The first thing on the schedule was the induction which was given by Ivonne, a Holistic Health Coach who actually suffered with Lyme Disease herself, and is now fully recovered after getting Stem Cells at Infusio a few years ago. Ivonne was very welcoming, and her calm and reassuring presence made me feel less nervous about what lay ahead. Sadly, as a Lyme patient, especially in the UK, you experience so much fear and disappointment, and see so much prolonged suffering amongst others in the community. To see someone who has been in your shoes, and is now in remission and living their life to the full, offers a hope that is almost indescribable, and meeting Ivvone and hearing about her journey gave me that extra bit of motivation and belief that I was ready to face whatever the first day would bring. After Ivonne had shared a little of her story, she encouraged us all to introduce ourselves to the rest of the group. There were three other Lyme patients starting the programme in my intake, all with a family member or partner with them for support, and I felt happy that I wouldn’t be going through the programme alone. We had a tour of the clinic, which has rooms located over three floors, and were shown the Operating Room where the Stem Cell surgery would take place, the lab where the Stem Cells would be processed, and the room where we would receive our new Stem Cells. We then headed upstairs to the Penthouse, where we were given a welcome speech and introduced to the other members of staff – doctors, nurses, support staff and management. We were each given a welcome pack which contained our schedule for the week, alongside logistical information and recommendations of places to eat nearby to the clinic. Each patient’s schedule was slightly different, but everyone’s days were jam packed. It was quite daunting to see so much treatment written down on paper, but that was what I here for, and a I hoped that a lot of treatment equals a lot of potential for healing.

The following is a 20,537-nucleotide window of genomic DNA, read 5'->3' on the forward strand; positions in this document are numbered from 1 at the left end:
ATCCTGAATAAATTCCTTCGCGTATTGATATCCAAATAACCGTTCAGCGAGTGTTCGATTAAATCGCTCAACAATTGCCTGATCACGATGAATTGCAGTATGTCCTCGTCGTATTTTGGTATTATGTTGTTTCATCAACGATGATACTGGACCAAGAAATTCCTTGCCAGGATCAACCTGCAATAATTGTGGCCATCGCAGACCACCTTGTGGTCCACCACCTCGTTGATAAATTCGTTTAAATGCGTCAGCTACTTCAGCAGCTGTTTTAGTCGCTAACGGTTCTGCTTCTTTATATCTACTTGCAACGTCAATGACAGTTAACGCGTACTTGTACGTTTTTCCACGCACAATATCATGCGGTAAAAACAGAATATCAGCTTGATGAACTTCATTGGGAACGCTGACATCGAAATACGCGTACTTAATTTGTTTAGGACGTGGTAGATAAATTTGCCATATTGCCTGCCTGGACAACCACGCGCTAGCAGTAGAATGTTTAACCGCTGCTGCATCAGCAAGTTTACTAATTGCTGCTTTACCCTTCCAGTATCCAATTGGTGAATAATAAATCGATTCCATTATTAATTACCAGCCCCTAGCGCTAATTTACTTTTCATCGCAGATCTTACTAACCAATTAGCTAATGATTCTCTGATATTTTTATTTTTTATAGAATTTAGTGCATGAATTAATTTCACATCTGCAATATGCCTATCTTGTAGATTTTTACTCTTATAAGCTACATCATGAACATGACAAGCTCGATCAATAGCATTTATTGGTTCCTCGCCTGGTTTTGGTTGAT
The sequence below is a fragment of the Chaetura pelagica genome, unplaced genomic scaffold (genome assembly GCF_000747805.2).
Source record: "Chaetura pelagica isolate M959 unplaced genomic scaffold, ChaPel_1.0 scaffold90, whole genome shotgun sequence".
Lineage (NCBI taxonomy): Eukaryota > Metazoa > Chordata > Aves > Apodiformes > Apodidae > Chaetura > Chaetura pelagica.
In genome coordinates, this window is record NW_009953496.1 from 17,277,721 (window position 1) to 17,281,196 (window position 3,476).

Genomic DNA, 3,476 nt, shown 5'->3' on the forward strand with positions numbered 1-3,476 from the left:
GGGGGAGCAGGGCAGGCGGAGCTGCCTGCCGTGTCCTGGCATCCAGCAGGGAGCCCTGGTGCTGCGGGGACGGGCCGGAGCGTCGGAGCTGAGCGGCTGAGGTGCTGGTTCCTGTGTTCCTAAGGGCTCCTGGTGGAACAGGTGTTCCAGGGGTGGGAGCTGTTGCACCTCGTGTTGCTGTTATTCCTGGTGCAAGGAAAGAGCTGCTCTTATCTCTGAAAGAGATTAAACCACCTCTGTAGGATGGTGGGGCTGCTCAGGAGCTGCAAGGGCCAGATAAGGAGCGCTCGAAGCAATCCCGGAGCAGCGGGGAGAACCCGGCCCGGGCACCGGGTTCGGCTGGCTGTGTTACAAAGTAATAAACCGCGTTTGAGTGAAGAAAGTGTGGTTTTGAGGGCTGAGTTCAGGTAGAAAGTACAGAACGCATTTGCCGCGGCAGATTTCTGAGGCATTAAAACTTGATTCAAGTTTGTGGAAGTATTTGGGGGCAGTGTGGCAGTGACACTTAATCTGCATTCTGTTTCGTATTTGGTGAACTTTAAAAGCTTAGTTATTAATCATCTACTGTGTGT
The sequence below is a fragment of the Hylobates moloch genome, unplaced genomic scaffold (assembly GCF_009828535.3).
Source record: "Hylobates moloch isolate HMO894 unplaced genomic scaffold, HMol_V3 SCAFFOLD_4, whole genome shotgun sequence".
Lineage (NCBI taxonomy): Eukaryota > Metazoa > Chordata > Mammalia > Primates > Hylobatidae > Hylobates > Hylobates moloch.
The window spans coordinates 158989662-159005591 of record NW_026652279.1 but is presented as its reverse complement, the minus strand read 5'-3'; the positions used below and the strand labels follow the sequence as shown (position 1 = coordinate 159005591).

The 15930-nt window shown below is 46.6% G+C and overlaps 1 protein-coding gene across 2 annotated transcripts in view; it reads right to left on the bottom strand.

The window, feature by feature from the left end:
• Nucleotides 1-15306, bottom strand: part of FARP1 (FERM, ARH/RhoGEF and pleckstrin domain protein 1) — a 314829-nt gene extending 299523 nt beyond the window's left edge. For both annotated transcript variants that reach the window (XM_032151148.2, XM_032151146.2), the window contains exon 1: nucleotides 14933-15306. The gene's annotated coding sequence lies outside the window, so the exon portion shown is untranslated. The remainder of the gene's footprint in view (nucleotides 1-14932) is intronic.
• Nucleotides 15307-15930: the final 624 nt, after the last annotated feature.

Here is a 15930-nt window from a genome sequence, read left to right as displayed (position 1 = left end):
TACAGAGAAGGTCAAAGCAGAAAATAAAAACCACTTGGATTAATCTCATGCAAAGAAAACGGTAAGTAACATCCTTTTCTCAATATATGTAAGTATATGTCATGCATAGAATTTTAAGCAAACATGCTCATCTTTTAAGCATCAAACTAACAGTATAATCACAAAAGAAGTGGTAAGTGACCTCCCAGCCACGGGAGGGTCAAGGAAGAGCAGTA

Once the welcome speeches were finished, we were started right away on the first IV therapies. I watched a couple of the other patients getting attached to their drips, and my nerves started setting in. Honestly, I have never been good with needles, and before I got sick with Lyme I was absolutely terrified of blood draws, injections, blood; really anything medical made me incredibly squeamish. Obviously over all the tests and treatment of the past few years I’ve become infinitely better, and after nine months of weekly IV treatment I’m very much used to getting stuck. It’s funny, it’s often said that you don’t know how much you can endure until you have to, and this is so true for so much of my struggle with Lyme, but as a fairly trivial example, my fear of needles definitely reflects this. If you had told me five years ago that I wouldn’t bat an eyelid at getting blood draws, IVs and injections every week I wouldn’t have believed you, but it’s quite remarkable how much you can adapt when your life changes and you have to face your fears in order to survive. However, despite my progress with medical procedures, the fact remains that my veins can be difficult; they tend to be hard to find and nurses often struggle to find one which can make things quite uncomfortable. Hollis, the senior nurse on the programme, came over to get me hooked up and he instantly made me feel so comfortable, chatting away and distracting me from the impending stick. There are some people in this world who just have an aura of kindness surrounding them, and Hollis embodies that concept more than anyone I have ever met. He is not only an incredible nurse, but also such a caring and inspiring person, he makes you feel strong and like you are capable of anything, which when you feel so physically and mentally weakened by illness, is so powerful and motivating. After assessing my veins (which weren’t too keen to make an appearance), Hollis went for one half way down my forearm, which unfortunately we couldn’t get and blood starting leaking out. With this, all of the built up anticipation and nerves of the first day came to the surface and before I knew it I was crying. So silly really, but sometimes when I’m really anxious about something, the smallest thing can set me off and I just need to have a cry and then draw a line and move forwards. I was really embarrassed, fearing that everyone would wonder why I was there and how I expected to get through the programme if I was breaking down over the first IV and a bit of blood, but Hollis was so kind, and one of the other patients, Gena, who was sitting next to me, immediately found a tissue for me, and we had a little moment of shared connection and empathy. I got myself together and Hollis got a good vein in my hand with no problems. I was off, started on my first IV treatment.